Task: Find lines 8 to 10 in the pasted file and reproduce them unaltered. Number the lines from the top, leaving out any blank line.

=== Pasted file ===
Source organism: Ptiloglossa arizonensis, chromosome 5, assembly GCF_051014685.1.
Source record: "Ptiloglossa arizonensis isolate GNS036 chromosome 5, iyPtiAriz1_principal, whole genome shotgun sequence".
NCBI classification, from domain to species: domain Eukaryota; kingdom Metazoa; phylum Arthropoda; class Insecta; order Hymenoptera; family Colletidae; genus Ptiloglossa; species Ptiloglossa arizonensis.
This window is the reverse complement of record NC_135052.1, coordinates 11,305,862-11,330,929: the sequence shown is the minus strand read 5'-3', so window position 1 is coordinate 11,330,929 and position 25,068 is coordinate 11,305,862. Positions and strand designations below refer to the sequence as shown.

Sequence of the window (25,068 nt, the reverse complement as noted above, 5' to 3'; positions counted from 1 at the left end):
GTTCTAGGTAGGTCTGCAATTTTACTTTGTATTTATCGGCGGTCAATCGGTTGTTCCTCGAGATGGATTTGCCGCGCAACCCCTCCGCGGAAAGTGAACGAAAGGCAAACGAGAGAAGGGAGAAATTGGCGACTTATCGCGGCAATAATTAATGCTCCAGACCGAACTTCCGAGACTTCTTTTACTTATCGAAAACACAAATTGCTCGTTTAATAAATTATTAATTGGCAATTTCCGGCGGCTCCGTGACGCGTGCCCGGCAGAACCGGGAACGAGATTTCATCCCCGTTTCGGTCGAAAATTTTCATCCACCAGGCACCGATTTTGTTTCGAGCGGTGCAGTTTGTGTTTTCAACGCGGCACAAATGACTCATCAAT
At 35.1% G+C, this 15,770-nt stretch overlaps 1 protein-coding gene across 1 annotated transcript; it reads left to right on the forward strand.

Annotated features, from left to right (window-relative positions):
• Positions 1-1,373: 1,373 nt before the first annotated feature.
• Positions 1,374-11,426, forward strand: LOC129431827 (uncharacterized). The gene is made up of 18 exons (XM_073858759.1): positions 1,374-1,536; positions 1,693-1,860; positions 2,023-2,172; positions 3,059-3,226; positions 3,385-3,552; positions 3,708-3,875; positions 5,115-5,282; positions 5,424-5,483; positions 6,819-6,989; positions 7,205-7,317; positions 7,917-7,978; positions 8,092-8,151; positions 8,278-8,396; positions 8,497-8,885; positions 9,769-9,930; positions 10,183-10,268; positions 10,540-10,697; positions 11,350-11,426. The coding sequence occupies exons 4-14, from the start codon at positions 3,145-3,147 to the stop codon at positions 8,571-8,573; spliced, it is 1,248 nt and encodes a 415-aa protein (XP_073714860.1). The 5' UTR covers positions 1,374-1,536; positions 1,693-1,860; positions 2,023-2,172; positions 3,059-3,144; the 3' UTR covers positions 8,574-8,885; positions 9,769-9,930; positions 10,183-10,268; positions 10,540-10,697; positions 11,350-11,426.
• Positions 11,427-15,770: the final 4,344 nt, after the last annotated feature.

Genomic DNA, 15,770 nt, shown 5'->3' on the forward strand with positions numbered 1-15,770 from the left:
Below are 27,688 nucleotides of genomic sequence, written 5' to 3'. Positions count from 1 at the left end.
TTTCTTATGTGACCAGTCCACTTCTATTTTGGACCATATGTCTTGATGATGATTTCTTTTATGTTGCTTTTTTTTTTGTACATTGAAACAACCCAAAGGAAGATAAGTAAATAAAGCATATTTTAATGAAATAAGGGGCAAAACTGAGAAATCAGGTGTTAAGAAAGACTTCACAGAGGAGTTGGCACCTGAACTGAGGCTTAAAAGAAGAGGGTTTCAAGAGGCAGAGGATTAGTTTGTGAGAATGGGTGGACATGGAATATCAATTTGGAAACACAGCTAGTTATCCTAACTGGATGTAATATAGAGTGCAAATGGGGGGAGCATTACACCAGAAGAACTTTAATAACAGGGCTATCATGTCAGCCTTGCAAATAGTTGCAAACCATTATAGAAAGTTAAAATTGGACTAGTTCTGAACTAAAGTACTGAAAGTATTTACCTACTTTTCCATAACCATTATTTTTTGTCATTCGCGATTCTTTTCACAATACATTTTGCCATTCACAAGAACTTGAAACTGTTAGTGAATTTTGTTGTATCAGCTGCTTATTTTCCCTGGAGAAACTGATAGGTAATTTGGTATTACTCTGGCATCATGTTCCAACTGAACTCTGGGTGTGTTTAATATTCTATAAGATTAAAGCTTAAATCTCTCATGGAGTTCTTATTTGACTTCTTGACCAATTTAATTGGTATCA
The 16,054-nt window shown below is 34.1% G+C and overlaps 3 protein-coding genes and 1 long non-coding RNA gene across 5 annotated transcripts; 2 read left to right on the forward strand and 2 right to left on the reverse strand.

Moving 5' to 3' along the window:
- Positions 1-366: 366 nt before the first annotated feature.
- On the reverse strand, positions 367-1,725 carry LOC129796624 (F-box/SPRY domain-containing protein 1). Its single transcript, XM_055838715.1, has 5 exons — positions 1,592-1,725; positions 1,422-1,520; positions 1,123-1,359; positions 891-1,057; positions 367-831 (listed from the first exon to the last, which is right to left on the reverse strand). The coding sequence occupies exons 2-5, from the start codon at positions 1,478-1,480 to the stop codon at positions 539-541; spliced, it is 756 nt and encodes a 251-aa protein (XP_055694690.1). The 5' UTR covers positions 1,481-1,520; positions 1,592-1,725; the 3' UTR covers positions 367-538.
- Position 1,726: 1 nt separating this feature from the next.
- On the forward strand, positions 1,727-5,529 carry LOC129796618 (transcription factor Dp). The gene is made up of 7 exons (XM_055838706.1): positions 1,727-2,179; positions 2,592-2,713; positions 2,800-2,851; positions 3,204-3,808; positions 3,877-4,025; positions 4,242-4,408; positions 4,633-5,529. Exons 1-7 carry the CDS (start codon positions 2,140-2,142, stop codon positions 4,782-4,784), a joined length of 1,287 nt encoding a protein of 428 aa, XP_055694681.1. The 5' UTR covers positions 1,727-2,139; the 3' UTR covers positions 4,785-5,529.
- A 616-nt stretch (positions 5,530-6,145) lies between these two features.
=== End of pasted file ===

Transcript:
Annotated features, from left to right (window-relative positions):
• Positions 1-1,373: 1,373 nt before the first annotated feature.
• Positions 1,374-11,426, forward strand: LOC129431827 (uncharacterized). The gene is made up of 18 exons (XM_073858759.1): positions 1,374-1,536; positions 1,693-1,860; positions 2,023-2,172; positions 3,059-3,226; positions 3,385-3,552; positions 3,708-3,875; positions 5,115-5,282; positions 5,424-5,483; positions 6,819-6,989; positions 7,205-7,317; positions 7,917-7,978; positions 8,092-8,151; positions 8,278-8,396; positions 8,497-8,885; positions 9,769-9,930; positions 10,183-10,268; positions 10,540-10,697; positions 11,350-11,426. The coding sequence occupies exons 4-14, from the start codon at positions 3,145-3,147 to the stop codon at positions 8,571-8,573; spliced, it is 1,248 nt and encodes a 415-aa protein (XP_073714860.1). The 5' UTR covers positions 1,374-1,536; positions 1,693-1,860; positions 2,023-2,172; positions 3,059-3,144; the 3' UTR covers positions 8,574-8,885; positions 9,769-9,930; positions 10,183-10,268; positions 10,540-10,697; positions 11,350-11,426.